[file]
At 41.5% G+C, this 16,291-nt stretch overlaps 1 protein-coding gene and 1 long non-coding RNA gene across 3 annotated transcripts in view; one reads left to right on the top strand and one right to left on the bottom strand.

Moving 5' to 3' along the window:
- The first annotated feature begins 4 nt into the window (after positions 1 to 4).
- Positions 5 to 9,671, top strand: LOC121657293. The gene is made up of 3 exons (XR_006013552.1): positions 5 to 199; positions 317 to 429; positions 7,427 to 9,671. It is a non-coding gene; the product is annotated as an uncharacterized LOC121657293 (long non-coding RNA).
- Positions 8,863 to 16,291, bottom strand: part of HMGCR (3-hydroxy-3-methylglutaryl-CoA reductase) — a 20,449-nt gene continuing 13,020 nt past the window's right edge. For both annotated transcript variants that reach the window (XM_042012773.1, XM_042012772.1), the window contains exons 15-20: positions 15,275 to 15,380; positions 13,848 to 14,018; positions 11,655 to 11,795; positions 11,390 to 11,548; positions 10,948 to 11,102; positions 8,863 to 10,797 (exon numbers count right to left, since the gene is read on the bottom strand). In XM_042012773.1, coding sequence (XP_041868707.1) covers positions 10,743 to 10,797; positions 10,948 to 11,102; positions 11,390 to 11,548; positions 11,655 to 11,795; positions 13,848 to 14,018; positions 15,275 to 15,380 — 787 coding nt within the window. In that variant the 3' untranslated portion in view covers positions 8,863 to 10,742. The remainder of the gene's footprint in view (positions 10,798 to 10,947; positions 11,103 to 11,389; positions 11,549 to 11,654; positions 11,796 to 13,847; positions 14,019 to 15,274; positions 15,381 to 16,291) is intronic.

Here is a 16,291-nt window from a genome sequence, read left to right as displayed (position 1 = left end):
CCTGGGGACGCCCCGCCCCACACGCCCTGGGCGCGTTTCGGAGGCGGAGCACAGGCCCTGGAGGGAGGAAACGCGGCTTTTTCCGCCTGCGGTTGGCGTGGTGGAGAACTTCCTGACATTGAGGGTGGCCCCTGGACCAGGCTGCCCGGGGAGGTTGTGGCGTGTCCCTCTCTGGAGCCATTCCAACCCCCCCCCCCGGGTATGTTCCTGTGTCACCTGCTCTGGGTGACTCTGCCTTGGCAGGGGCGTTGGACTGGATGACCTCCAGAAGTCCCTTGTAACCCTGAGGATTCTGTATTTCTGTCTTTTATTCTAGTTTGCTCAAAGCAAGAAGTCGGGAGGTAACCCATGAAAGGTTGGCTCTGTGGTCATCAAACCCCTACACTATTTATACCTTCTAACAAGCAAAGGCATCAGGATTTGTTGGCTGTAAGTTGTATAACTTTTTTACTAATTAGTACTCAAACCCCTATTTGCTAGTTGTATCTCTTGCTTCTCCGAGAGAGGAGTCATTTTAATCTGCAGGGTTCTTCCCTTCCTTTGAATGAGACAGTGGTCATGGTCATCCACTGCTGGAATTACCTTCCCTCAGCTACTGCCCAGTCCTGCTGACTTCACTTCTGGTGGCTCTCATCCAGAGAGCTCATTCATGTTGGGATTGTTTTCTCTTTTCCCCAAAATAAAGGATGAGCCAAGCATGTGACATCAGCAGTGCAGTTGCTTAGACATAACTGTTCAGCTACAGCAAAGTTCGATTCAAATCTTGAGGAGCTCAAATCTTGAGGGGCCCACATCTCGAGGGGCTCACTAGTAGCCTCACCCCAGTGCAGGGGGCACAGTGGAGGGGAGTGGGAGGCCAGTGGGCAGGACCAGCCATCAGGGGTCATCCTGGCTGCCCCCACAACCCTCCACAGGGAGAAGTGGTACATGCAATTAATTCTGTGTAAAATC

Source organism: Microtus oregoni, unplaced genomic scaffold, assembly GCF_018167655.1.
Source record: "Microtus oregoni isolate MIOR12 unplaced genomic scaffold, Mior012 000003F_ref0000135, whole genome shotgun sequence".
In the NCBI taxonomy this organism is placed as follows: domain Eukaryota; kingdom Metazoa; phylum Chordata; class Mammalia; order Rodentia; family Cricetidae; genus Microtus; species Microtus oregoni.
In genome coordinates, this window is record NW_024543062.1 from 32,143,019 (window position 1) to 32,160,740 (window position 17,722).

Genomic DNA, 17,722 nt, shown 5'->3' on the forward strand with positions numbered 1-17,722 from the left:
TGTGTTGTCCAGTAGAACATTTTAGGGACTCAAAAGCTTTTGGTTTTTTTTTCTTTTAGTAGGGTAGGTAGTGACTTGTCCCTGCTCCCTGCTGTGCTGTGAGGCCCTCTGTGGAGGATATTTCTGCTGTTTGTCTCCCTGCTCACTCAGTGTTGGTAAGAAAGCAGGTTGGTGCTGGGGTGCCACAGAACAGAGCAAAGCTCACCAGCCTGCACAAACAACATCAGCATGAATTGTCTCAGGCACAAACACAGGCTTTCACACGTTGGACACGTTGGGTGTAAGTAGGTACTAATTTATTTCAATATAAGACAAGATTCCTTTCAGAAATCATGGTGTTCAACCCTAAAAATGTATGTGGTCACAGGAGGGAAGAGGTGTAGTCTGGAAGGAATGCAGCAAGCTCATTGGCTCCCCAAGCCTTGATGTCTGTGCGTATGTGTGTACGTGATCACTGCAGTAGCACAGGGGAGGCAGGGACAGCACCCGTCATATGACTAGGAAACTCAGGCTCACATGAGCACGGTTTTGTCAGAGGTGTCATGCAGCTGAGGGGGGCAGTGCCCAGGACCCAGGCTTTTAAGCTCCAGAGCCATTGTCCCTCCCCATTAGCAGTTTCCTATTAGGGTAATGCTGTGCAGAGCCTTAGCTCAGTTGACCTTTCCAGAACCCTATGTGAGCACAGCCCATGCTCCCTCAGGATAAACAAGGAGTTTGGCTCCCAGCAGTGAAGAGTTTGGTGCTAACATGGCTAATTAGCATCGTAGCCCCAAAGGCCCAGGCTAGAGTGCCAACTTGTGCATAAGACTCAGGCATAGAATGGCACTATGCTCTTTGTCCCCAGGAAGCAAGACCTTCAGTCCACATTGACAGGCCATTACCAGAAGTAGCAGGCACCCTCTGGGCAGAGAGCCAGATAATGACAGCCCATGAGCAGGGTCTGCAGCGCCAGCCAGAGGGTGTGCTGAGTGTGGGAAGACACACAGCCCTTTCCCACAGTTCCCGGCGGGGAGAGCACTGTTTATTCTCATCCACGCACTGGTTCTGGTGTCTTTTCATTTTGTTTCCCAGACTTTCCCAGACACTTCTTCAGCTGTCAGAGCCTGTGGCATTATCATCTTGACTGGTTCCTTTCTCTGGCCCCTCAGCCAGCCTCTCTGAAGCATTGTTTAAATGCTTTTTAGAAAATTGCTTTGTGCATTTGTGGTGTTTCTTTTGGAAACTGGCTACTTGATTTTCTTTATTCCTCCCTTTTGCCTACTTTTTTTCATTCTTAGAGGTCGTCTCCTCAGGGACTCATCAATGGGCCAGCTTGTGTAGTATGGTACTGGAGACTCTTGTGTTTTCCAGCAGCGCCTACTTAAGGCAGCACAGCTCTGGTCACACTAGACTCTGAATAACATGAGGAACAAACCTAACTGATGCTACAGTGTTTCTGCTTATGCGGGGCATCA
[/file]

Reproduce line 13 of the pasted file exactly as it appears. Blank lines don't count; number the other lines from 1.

TGTGTTGTCCAGTAGAACATTTTAGGGACTCAAAAGCTTTTGGTTTTTTTTTCTTTTAGTAGGGTAGGTAGTGACTTGTCCCTGCTCCCTGCTGTGCTGTGAGGCCCTCTGTGGAGGATATTTCTGCTGTTTGTCTCCCTGCTCACTCAGTGTTGGTAAGAAAGCAGGTTGGTGCTGGGGTGCCACAGAACAGAGCAAAGCTCACCAGCCTGCACAAACAACATCAGCATGAATTGTCTCAGGCACAAACACAGGCTTTCACACGTTGGACACGTTGGGTGTAAGTAGGTACTAATTTATTTCAATATAAGACAAGATTCCTTTCAGAAATCATGGTGTTCAACCCTAAAAATGTATGTGGTCACAGGAGGGAAGAGGTGTAGTCTGGAAGGAATGCAGCAAGCTCATTGGCTCCCCAAGCCTTGATGTCTGTGCGTATGTGTGTACGTGATCACTGCAGTAGCACAGGGGAGGCAGGGACAGCACCCGTCATATGACTAGGAAACTCAGGCTCACATGAGCACGGTTTTGTCAGAGGTGTCATGCAGCTGAGGGGGGCAGTGCCCAGGACCCAGGCTTTTAAGCTCCAGAGCCATTGTCCCTCCCCATTAGCAGTTTCCTATTAGGGTAATGCTGTGCAGAGCCTTAGCTCAGTTGACCTTTCCAGAACCCTATGTGAGCACAGCCCATGCTCCCTCAGGATAAACAAGGAGTTTGGCTCCCAGCAGTGAAGAGTTTGGTGCTAACATGGCTAATTAGCATCGTAGCCCCAAAGGCCCAGGCTAGAGTGCCAACTTGTGCATAAGACTCAGGCATAGAATGGCACTATGCTCTTTGTCCCCAGGAAGCAAGACCTTCAGTCCACATTGACAGGCCATTACCAGAAGTAGCAGGCACCCTCTGGGCAGAGAGCCAGATAATGACAGCCCATGAGCAGGGTCTGCAGCGCCAGCCAGAGGGTGTGCTGAGTGTGGGAAGACACACAGCCCTTTCCCACAGTTCCCGGCGGGGAGAGCACTGTTTATTCTCATCCACGCACTGGTTCTGGTGTCTTTTCATTTTGTTTCCCAGACTTTCCCAGACACTTCTTCAGCTGTCAGAGCCTGTGGCATTATCATCTTGACTGGTTCCTTTCTCTGGCCCCTCAGCCAGCCTCTCTGAAGCATTGTTTAAATGCTTTTTAGAAAATTGCTTTGTGCATTTGTGGTGTTTCTTTTGGAAACTGGCTACTTGATTTTCTTTATTCCTCCCTTTTGCCTACTTTTTTTCATTCTTAGAGGTCGTCTCCTCAGGGACTCATCAATGGGCCAGCTTGTGTAGTATGGTACTGGAGACTCTTGTGTTTTCCAGCAGCGCCTACTTAAGGCAGCACAGCTCTGGTCACACTAGACTCTGAATAACATGAGGAACAAACCTAACTGATGCTACAGTGTTTCTGCTTATGCGGGGCATCA